On New Year’s Day, Jean Montrevil was detained in an immigration lockup. Less than a month later, after being freed following the devastating earthquake in Haiti, he will stand outside another jail where immigrants are held to protest the laws that placed him a breath away from deportation.
Tag: Haitian deportations
Ethnic media outlets are providing a vital link to news and information about the situation in Haiti as Haitians in the U.S. scramble to learn the fate of friends and family members following Tuesday’s devastating earthquake and relief efforts are organized in communities across the U.S.
Can people change? This question is at the heart of the fight between Homeland Security and detained immigration activist Jean Montrevil. The answer has major implications for the reforms that lawmakers propose when they take up immigration reform after health care.
New York police on Tuesday arrested eight clergy members and two community activists who were demonstrating outside a Lower Manhattan immigration detention center against the likely deportation of civic activist Jean Montrevil.
Jean Montrevil, a founder of the local branch of the New Sanctuary Coalition and a legal U.S. resident born in Haiti, was detained by immigration authorities on Dec. 30 during one of his monthly check-ins and is now awaiting deportation at a York, Pa., jail.
By Macollvie Jean-François
MIAMI — Tomorrow, South Florida activists expect 2,000 to 4,000 supporters to attend a rally seeking Temporary Protected Status (TPS) for Haitians and to urge lawmakers to put a stop to deportations of undocumented Haitian immigrants. The rally is scheduled to take place in front of the Broward Transitional Center in Pompano Beach, a few miles north of Fort Lauderdale.[UPDATE: After the rally, the South Florida Sun-Sentinel reported: “Rapper Wyclef Jean made a surprise appearance at a rally in Pompano Beach on Saturday, where about 250 people called for the U.S. government to stop deportations to Haiti.” See more here.]
The rally comes after news last week that 30,000 Haitians have been ordered to leave the U.S. after a short-lived halt in deportations had made many hopeful they would be granted temporary stays. The suspension of deportations followed a series of brutal storms that lashed Haiti last year. Now Haiti is blocking the deportations by not issuing travel documents to its citizens, saying the country just cannot take in more people at this time.
TPS for Haitians was expected to be a hot-button issue for the Obama Administration, and pro-immigrant advocates in the community said throughout the presidential campaign it would be their goal to make it a reality under the new administration.
Now, a little more than a month into Barack Obama’s presidency, the issue has become a litmus test of his loyalty to a group of immigrant voters who campaigned heavily for him.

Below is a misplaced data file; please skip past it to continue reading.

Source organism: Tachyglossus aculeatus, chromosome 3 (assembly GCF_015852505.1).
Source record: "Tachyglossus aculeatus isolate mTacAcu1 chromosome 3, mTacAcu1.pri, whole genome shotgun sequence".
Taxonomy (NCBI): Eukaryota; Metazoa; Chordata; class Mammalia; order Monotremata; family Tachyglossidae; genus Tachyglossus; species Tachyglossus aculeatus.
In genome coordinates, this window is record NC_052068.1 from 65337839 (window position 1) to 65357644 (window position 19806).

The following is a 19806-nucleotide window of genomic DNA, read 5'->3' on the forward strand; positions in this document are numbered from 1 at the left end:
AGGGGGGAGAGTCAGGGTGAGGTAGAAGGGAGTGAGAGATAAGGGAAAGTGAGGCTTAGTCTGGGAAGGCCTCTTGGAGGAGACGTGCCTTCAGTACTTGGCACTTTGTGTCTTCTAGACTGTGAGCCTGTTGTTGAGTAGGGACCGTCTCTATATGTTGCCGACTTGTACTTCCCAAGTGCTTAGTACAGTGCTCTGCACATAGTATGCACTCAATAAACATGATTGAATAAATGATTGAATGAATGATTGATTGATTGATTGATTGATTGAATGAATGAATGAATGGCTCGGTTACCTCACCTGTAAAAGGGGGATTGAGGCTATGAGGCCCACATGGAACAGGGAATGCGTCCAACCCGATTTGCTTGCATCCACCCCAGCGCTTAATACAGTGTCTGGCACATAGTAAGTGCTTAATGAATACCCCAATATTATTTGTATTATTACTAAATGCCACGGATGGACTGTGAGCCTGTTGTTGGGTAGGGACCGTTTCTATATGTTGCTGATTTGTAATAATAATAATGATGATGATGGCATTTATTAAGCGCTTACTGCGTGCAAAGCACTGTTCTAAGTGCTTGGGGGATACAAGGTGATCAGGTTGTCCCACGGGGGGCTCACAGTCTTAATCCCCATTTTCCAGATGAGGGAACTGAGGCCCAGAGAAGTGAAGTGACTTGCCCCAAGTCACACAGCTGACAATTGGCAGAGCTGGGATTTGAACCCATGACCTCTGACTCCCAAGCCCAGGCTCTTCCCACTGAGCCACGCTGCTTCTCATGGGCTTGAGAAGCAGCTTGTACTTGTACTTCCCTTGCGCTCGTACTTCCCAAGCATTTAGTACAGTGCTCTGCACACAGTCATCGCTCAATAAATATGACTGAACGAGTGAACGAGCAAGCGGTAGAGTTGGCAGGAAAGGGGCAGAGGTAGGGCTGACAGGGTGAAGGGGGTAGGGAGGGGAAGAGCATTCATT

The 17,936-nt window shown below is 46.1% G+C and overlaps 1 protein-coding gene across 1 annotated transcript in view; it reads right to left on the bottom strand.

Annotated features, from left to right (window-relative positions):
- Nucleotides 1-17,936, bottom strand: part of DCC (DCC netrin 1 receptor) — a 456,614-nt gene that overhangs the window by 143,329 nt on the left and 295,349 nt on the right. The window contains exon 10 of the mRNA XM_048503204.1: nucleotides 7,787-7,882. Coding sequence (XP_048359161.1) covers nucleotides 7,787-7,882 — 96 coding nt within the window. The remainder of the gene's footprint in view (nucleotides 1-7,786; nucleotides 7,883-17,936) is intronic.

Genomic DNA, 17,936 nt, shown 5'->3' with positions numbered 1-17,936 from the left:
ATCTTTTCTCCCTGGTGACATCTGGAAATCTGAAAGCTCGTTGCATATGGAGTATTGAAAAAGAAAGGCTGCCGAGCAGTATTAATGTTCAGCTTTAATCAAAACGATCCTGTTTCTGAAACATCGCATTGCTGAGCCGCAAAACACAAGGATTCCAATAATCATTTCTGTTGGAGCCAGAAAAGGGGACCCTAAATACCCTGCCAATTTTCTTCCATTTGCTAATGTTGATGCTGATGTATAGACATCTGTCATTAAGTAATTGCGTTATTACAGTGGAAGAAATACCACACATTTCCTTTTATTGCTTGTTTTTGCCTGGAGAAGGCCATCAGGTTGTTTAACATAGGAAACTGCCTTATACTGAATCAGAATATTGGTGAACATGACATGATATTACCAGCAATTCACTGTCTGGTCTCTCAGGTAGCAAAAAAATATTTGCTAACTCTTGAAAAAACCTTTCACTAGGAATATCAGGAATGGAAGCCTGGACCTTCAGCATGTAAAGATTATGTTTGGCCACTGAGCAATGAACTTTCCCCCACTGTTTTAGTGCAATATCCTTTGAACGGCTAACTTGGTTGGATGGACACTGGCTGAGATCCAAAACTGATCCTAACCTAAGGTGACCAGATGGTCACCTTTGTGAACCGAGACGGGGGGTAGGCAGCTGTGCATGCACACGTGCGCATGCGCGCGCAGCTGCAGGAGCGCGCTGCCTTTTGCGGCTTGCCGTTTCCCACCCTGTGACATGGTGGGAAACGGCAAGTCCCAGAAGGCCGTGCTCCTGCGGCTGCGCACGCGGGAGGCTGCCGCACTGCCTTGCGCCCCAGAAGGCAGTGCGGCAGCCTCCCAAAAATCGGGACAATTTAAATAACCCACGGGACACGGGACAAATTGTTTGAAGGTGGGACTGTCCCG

“I was expecting right after Obama took office that he would do something,” said Bob Louis Jeune, head of the Haitian Citizens United Taskforce in West Palm Beach, and an organizer of Saturday’s rally. “But he never said anything. We get tired of sending letters and emails, and nobody said anything.”
By Diego Graglia, FI2W web editor
In one of our end-of-the-year pieces last December, Haitian-American journalist Macollvie Jean-François summed up the hopes of Haitians in the U.S. after many of them helped elect Barack Obama to the presidency: “People here hope for a policy toward Haiti that is comprehensive, streamlined, smart and empathetic.”
It seems those hopes are not being realized despite the change at the White House. Monday, an article in the South Florida-Sun Sentinel revealed that 30,000 Haitians have been ordered to leave the U.S., after a temporary halt in deportations had made many hopeful they would be granted temporary stays.
Haiti has reacted by blocking the deportations through a simple measure: it is not processing travel documents for its citizens, leaving some 600 of them in immigration detention centers in the U.S.
By Macollvie Jean-François
In the aftermath of the devastation four major storms wrought on Haiti’s already fragile ecosystem and precarious daily life a few months ago, Immigration and Customs Enforcement announced it would stop deporting Haitians, temporarily. The news brought on such euphoria among some, it was as though the U.S. government had finally granted Haitians the long-sought, ever-elusive Temporary Protected Status (TPS), and at-long-last tangibly recognized Haiti’s volatility. When ICE revoked that measure 10 weeks later (see a Sun-Sentinel story reposted here), it was like throwing a bucket of water on advocates and families impacted.
But the hope — a popular word these days — is that an Obama Administration may be more receptive to granting Haitians TPS. It’s one example of aspirations many Haitian-Americans hope will fare better than they did under George Bush.
No one expects substantial change in Haiti or Haitian enclaves overnight, though many experienced an immediate boost in pride at the President-elect’s achievements. People understand that the recession, the wars, health care, education and energy take precedence over immigration-related issues.
Haitian-Americans and friends of Haiti are quick to throw out these maxims in conversation about U.S.-Haiti relations: “When it rains in the U.S., it pours in Haiti”; “If the U.S. sneezes, Haiti catches a cold.” The sayings speak to the connection between the two countries – a mere 2-hour flight from each other — and how heavily Haiti relies on the U.S. for aid, whether from the U.S. government or remittances sent home by Haitian -Americans. It’s the reason thousands of naturalized U.S. citizens stood on those snaking lines across South Florida to vote early, some standing for several hours. Their ballots, firmly cast, helped deliver Florida to Obama, early and decisively. (more…)